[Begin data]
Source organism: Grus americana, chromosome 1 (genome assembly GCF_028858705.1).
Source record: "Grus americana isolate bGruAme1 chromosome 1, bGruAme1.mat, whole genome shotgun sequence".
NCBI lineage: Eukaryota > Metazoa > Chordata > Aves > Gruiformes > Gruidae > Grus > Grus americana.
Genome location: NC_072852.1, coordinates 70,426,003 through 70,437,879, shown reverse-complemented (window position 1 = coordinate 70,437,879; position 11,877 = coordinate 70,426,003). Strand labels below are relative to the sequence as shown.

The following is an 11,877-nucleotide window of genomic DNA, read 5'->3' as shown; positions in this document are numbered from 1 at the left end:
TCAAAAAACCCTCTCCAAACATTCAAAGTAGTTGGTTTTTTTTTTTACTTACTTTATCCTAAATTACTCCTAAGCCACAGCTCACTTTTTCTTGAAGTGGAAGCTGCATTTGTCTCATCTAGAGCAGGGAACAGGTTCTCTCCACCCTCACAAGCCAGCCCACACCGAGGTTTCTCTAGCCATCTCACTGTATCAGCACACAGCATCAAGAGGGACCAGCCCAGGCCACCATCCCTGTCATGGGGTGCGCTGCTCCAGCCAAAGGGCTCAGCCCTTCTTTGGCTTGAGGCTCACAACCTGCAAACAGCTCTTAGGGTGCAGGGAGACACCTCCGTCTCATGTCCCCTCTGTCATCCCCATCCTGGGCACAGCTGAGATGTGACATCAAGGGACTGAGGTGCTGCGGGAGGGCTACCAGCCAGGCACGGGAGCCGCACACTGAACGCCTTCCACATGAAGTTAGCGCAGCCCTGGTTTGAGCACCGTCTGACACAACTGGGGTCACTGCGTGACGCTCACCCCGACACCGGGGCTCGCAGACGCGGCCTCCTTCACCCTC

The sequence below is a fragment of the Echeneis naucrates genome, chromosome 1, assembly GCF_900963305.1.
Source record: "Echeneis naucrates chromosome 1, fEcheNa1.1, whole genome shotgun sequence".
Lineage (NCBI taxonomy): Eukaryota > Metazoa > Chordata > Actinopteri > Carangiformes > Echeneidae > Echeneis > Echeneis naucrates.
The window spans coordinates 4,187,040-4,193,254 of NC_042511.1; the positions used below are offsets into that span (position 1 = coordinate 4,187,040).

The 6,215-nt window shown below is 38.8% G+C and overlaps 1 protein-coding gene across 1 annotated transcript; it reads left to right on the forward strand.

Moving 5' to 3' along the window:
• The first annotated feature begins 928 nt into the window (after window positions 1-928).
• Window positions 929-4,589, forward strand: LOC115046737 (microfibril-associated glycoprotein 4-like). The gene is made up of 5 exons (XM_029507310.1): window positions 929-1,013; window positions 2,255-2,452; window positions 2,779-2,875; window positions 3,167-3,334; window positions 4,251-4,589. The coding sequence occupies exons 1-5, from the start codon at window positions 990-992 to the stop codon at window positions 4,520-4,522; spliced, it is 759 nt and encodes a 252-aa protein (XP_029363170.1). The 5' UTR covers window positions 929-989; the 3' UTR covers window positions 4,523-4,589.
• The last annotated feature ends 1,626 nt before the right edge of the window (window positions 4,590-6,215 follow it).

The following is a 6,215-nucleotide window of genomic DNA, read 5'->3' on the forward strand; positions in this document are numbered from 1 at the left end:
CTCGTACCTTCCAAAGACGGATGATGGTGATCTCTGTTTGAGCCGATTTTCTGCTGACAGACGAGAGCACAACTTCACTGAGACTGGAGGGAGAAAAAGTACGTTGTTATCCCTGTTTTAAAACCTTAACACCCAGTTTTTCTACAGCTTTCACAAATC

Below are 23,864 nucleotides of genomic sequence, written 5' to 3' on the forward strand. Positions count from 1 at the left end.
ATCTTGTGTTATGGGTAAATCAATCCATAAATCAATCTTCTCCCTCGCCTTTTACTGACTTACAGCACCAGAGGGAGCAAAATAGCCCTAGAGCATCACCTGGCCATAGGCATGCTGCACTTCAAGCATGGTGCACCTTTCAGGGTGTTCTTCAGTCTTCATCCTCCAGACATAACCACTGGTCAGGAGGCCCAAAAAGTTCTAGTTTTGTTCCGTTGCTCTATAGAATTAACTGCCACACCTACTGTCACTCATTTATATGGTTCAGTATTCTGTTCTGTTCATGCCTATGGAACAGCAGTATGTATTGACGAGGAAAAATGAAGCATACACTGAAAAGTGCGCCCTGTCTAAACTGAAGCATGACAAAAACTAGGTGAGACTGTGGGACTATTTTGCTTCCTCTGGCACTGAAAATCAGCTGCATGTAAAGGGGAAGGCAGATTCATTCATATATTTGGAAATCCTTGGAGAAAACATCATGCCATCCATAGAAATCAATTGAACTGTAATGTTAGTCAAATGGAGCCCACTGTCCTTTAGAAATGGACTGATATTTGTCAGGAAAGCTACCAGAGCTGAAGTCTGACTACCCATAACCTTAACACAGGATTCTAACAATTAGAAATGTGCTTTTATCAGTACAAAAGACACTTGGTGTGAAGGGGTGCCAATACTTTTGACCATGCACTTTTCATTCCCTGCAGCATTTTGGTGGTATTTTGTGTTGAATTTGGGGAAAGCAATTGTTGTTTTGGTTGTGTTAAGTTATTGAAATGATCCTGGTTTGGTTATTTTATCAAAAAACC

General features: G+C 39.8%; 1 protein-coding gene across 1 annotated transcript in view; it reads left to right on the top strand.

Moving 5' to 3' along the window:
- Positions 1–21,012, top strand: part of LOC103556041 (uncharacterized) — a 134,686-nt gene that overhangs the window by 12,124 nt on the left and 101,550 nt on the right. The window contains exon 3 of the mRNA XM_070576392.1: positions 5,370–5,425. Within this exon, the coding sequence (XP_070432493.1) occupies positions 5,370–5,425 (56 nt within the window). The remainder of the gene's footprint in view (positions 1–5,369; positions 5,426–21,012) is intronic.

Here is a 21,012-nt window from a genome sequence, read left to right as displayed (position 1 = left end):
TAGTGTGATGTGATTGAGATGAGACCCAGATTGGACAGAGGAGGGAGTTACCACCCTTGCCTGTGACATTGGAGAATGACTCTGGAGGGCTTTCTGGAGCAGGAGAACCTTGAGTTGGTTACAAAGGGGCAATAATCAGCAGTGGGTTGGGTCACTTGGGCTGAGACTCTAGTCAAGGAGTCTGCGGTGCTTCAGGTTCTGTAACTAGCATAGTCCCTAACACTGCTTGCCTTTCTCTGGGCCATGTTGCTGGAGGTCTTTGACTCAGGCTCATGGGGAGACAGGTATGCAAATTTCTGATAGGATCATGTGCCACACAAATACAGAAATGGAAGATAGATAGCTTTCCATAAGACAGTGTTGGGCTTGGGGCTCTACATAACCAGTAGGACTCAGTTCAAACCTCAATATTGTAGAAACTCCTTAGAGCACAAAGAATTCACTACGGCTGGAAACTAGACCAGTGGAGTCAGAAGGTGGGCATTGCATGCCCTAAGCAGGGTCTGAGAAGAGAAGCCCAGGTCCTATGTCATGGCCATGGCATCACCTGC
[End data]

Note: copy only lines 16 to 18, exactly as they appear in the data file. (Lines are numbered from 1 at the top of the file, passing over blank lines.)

The following is a 6,215-nucleotide window of genomic DNA, read 5'->3' on the forward strand; positions in this document are numbered from 1 at the left end:
CTCGTACCTTCCAAAGACGGATGATGGTGATCTCTGTTTGAGCCGATTTTCTGCTGACAGACGAGAGCACAACTTCACTGAGACTGGAGGGAGAAAAAGTACGTTGTTATCCCTGTTTTAAAACCTTAACACCCAGTTTTTCTACAGCTTTCACAAATC

Below are 23,864 nucleotides of genomic sequence, written 5' to 3' on the forward strand. Positions count from 1 at the left end.